new zealand south island - backpacking around the world in 333 days
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around the world in 333 days

REPORT 22 - April 2001

New Zealand - South Island

The automatic doors at Christchurch International airport opened with all the vigour of a geriatric with a dodgy hip. There was, to put it mildly, a delayed reaction that told us that life on New Zealand's South island, an isolated wonderland of earthly treasures, unfolds at a slightly lesser pace. Christchurch's frosty weather had something of the Christmas feel to it, it had been a long time since we had seen the clouds of our own breath and it was not long before we had swapped the t-shirts and shorts for something a bit more suitable. The buses in Australia had been enough to drive even the staunchest of environmentalists to dream about owning their own set of wheels so a few phone calls found us a bargain of a camper van at 46 New Zealand dollars a day. Foot down, it was not long before the snowy peak of Mt. Cook appeared on the horizon.

With 70,000 hectares of permanent snow covering 19 peaks, all over 3,000 metres, the Mt. Cook National Park is the very top of the very bottom of the world. Parking the campervan while trying to dodge the park ranger and his camping fees (they always get you in the end), we set off to walk up Hooker Valley to Hooker Lake and the creatively titled Hooker Glacier. The walk, set against the mountainous backdrop of Mt. Cook, was through some of New Zealand's highest risk avalanche territory where the towering peaks and their burden of snow don't help ease the fear. Walking, or tramping as the Kiwi's call it, proved an economical activity, a must for those who have too much time and too little money and in Mt. Cook, we were certainly rewarded with some spectacular sights.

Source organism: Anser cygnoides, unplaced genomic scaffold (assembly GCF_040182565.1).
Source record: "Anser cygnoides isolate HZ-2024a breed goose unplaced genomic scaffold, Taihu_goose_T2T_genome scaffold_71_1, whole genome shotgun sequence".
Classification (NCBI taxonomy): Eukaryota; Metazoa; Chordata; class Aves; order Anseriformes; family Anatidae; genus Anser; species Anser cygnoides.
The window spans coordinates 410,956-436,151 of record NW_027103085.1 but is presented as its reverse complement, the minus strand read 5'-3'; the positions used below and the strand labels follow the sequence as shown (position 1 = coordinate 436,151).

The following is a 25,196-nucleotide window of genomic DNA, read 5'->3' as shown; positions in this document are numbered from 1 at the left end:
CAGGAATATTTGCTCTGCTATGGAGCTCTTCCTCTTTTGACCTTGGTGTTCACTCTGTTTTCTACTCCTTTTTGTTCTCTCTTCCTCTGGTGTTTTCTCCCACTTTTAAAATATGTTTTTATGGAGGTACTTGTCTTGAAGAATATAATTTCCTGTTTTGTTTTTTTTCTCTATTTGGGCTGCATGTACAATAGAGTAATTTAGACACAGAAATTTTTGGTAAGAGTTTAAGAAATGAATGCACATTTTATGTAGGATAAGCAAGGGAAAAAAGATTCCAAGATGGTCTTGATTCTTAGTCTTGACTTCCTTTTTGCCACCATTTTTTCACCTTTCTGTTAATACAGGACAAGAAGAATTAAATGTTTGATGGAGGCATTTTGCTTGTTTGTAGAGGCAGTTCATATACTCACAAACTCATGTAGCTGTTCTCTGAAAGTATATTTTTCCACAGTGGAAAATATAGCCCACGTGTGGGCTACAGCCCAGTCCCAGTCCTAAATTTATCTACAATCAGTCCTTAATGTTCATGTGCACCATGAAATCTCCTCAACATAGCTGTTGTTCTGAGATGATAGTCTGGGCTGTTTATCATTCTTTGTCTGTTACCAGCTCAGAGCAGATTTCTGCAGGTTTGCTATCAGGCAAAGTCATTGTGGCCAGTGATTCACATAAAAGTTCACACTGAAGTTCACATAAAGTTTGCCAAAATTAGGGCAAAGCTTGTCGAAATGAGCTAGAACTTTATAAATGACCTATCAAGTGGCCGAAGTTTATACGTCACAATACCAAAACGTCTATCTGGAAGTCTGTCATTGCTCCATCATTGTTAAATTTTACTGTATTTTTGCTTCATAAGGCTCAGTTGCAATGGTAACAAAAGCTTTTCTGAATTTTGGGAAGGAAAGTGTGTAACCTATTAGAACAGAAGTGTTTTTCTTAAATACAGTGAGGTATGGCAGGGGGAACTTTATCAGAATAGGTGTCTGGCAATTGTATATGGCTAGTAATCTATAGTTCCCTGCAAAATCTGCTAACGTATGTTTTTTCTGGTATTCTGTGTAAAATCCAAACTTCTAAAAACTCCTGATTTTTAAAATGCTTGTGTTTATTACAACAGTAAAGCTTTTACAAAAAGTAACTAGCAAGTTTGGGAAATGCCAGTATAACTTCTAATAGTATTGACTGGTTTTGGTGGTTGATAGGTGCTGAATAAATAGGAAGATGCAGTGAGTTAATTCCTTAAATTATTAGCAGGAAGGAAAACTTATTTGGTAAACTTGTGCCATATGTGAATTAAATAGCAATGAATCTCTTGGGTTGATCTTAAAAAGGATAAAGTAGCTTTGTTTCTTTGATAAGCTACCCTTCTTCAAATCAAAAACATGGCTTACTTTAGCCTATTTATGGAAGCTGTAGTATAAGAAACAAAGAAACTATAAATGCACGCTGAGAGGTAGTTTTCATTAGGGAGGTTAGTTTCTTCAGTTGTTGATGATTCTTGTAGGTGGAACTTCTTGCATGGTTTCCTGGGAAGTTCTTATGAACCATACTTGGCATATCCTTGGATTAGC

Heading south to the Fiordland National Park and Milford Sound we must have passed enough lakes to officially give us the right to call ourselves connoisseurs of inland waterways. The town of Milford is rather hard to spot, there's not much to it but it is not the nightlife that draws the crowds. Milford Sound is in fact a fiord, the dramatic landscape produced by glacial erosion that has allowed the sea to flow inland. We took a cruise down the fiord on one of the famous red boats. Mesmerised by the sheer size of our surroundings, Stirling falls, all 146 metres of it, seemed tiny compared to the grandiose backdrop, which threw off all sense of scale. Despite the buzzing of scenic flights and the armada of cruise ships, Milford Sound retains its charms and the drive was certainly worthwhile.

Racing away from Milford up the West coast, we passed the town of Fox but stopped at its next-door neighbour Franz Josef. These two small towns have gained notoriety and generated a healthy rivalry from the presence of their glaciers. These huge moving fingers of ice are now the focus of a booming tourist trade and from either of the towns, in true New Zealand style, it is possible to do any number of activities on, over, across or near the glaciers. Being allergic to anything too expensive, we chose the guided walk. With special spikes fitted to our shoes to grip the ice, we followed our guide on a two-hour hike across the glacier. Negotiating steep climes and squeezing through crevasses, we thoroughly explored the gleaming blue ice so vivid in colour, a truly unique experience.